Monday, August 22, 2016

Book: "Keeper of the Eye" by Mark Shane

The third of my latest batch of "BART books", I just finished "Keeper of the Eye" by Mark Shane.

I'm starting to question Amazon's recommendation system and the sorts of people who leave five-star reviews.

"Keeper of the Eye" appears to be the freshman novel of Mark Shane, based on a quick Google search.

It tells the story of Michael, a handsome carpenter who is secretly a super-powerful magic user, instinctively-brilliant swordsman, and heir to the throne of some land with a forgettable name and of Falon, a beautiful (of course) super-efficient assassin who can drain a magic user of his or her power and/or life.

And there's a wizard named Max and a bunch of other utterly-forgettable side characters.

There's also a LORD OF DARKNESS trapped behind some magical barrier, evil warlocks who want to free said evil being, and gloating villains.

Oh, and there's a magic sword. Because fantasy.

I'm being snarky, of course. Many fantasy novels have some or all of these tropes. It's fine. Fantasy is escapist. Nothing wrong with having the tropes.

Done well.

So that brings me to "Keeper of the Eye". Imagine if you took "Once and Future King", "Wizard's First Rule", a bit of "Blood Song", and a sampling of pretty much every other fantasy novel you can imagine, then put them all together in a blender. Then you overdid it on the trite dialog and tropes.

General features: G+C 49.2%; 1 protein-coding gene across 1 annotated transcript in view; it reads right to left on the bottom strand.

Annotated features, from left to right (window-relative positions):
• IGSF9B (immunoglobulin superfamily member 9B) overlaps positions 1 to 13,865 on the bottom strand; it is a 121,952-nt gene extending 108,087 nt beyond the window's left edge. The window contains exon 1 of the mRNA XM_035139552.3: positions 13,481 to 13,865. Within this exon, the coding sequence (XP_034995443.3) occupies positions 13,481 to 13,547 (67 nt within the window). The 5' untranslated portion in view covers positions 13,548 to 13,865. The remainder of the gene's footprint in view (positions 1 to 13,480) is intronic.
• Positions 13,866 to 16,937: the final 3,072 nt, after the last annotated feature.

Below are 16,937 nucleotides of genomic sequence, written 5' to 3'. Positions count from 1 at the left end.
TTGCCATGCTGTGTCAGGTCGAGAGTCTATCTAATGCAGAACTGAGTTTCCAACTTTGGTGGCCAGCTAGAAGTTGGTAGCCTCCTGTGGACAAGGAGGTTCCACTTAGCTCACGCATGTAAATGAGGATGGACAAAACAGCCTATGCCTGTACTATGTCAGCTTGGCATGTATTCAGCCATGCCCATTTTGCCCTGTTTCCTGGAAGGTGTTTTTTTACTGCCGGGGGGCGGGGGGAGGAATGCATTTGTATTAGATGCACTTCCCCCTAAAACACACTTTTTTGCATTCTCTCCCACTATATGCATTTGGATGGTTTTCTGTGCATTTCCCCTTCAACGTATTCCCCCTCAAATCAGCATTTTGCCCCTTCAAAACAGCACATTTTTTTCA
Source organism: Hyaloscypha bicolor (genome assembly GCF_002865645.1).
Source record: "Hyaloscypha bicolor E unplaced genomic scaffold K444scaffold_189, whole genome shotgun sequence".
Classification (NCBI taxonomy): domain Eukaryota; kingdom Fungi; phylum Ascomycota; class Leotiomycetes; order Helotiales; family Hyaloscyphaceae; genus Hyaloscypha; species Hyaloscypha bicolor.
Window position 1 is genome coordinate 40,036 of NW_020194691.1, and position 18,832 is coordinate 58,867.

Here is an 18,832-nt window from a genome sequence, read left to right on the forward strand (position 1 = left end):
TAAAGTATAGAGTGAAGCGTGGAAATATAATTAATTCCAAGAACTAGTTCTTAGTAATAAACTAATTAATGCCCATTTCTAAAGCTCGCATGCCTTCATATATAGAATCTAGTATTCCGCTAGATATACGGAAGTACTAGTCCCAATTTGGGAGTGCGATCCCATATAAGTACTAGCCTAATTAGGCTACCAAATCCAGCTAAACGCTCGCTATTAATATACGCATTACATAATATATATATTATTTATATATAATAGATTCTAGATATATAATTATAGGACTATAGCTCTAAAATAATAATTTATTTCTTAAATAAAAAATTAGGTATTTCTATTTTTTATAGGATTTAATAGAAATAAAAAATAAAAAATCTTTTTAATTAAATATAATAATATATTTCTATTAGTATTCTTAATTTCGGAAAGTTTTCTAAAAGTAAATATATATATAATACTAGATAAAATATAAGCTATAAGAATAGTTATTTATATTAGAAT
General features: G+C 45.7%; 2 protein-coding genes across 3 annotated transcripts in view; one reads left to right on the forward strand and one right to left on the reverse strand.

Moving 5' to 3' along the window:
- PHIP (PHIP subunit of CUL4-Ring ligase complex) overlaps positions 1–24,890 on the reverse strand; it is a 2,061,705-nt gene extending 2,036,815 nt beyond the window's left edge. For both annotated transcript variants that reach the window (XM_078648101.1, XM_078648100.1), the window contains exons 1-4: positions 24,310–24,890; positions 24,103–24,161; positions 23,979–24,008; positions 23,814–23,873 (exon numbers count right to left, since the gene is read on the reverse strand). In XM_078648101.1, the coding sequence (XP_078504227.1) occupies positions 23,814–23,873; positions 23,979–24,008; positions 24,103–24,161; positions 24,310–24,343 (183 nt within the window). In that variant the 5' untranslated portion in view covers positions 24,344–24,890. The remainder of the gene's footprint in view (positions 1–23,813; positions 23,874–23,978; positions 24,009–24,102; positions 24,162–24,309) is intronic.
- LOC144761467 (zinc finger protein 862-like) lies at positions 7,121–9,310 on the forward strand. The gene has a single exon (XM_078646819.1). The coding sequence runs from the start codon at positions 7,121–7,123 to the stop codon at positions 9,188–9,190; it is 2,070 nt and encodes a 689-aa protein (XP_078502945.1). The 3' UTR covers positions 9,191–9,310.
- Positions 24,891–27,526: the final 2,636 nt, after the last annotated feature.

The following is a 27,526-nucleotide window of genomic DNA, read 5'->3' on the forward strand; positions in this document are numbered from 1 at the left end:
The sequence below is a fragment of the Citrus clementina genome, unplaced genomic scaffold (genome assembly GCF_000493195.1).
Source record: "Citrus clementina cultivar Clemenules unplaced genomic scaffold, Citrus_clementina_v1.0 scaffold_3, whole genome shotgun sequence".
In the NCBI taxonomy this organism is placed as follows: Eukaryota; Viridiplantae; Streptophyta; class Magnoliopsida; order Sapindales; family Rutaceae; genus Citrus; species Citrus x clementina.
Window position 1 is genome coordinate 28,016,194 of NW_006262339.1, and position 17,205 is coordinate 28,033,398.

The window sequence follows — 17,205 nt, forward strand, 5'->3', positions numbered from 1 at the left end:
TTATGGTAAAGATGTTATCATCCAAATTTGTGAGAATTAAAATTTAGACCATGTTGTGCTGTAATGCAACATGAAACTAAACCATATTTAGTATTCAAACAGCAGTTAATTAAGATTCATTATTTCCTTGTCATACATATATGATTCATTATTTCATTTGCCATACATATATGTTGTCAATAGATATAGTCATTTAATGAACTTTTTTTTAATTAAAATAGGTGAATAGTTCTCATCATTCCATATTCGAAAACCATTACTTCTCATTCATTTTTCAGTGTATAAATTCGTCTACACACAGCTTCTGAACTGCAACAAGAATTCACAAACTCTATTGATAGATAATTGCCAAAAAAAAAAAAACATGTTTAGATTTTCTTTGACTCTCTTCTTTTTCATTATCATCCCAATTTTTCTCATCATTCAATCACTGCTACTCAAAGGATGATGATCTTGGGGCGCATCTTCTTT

There you have it.

"Keeper of the Eye" isn't really bad. It's an okay read. Fun in parts, with its overly-competent hero who is humble and self-doubting to the point of being ridiculous.

Then it starts to steer into really bad. Falon, the heroine, appears early on and is attached to the obligatory quest. Then she essentially merits the odd mention for about a third of the book, mainly screaming or glaring. The next thing you know, Michael and Falon are suddenly, jarringly, inexplicably from sniping at each other to in love.

Again, you read and see these tropes a lot, but normally they're done a bit better. This was just painful.

From there... yeah. I have to admit I was disappointed in this book. It was an okay read interspersed with just ridiculously-awful tropes and cliches.

I have time slated later to use whiskey to kill some brain cells.

Next up is either "The Waking Fire" by Anthony Ryan (as I try to see if he redeems himself after the awful sequels to "Blood Song") and then switching to sci-fi for a bit.

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